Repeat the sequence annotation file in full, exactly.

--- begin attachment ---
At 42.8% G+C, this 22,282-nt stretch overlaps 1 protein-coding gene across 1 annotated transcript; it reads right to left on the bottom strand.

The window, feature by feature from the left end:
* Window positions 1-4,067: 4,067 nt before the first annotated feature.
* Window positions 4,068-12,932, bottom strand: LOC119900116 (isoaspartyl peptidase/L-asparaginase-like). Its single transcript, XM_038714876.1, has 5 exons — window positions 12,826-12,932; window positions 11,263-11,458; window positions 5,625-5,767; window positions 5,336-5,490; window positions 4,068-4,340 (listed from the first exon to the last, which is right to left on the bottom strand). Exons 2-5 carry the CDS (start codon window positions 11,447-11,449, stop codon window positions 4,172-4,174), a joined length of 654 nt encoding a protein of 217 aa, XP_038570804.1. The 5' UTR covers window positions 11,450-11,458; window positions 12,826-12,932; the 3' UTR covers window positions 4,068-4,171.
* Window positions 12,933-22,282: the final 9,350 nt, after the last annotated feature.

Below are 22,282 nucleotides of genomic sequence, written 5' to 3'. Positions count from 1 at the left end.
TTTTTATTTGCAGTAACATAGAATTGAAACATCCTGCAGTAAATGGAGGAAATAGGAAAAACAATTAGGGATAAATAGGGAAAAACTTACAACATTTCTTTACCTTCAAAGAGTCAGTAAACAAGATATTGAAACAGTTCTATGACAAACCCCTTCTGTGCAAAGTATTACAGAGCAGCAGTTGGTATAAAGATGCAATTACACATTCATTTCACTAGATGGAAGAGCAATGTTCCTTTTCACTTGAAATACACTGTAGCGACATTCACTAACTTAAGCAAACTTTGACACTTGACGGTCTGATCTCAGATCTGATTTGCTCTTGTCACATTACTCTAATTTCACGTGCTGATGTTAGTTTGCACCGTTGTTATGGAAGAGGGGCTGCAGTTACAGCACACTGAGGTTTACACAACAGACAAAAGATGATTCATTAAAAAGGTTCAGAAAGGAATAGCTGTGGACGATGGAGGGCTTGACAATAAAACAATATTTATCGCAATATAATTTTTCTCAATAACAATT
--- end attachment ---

At 42.8% G+C, this 22,282-nt stretch overlaps 1 protein-coding gene across 1 annotated transcript; it reads right to left on the bottom strand.

The window, feature by feature from the left end:
* Window positions 1-4,067: 4,067 nt before the first annotated feature.
* Window positions 4,068-12,932, bottom strand: LOC119900116 (isoaspartyl peptidase/L-asparaginase-like). Its single transcript, XM_038714876.1, has 5 exons — window positions 12,826-12,932; window positions 11,263-11,458; window positions 5,625-5,767; window positions 5,336-5,490; window positions 4,068-4,340 (listed from the first exon to the last, which is right to left on the bottom strand). Exons 2-5 carry the CDS (start codon window positions 11,447-11,449, stop codon window positions 4,172-4,174), a joined length of 654 nt encoding a protein of 217 aa, XP_038570804.1. The 5' UTR covers window positions 11,450-11,458; window positions 12,826-12,932; the 3' UTR covers window positions 4,068-4,171.
* Window positions 12,933-22,282: the final 9,350 nt, after the last annotated feature.

Below are 22,282 nucleotides of genomic sequence, written 5' to 3'. Positions count from 1 at the left end.
TTTTTATTTGCAGTAACATAGAATTGAAACATCCTGCAGTAAATGGAGGAAATAGGAAAAACAATTAGGGATAAATAGGGAAAAACTTACAACATTTCTTTACCTTCAAAGAGTCAGTAAACAAGATATTGAAACAGTTCTATGACAAACCCCTTCTGTGCAAAGTATTACAGAGCAGCAGTTGGTATAAAGATGCAATTACACATTCATTTCACTAGATGGAAGAGCAATGTTCCTTTTCACTTGAAATACACTGTAGCGACATTCACTAACTTAAGCAAACTTTGACACTTGACGGTCTGATCTCAGATCTGATTTGCTCTTGTCACATTACTCTAATTTCACGTGCTGATGTTAGTTTGCACCGTTGTTATGGAAGAGGGGCTGCAGTTACAGCACACTGAGGTTTACACAACAGACAAAAGATGATTCATTAAAAAGGTTCAGAAAGGAATAGCTGTGGACGATGGAGGGCTTGACAATAAAACAATATTTATCGCAATATAATTTTTCTCAATAACAATT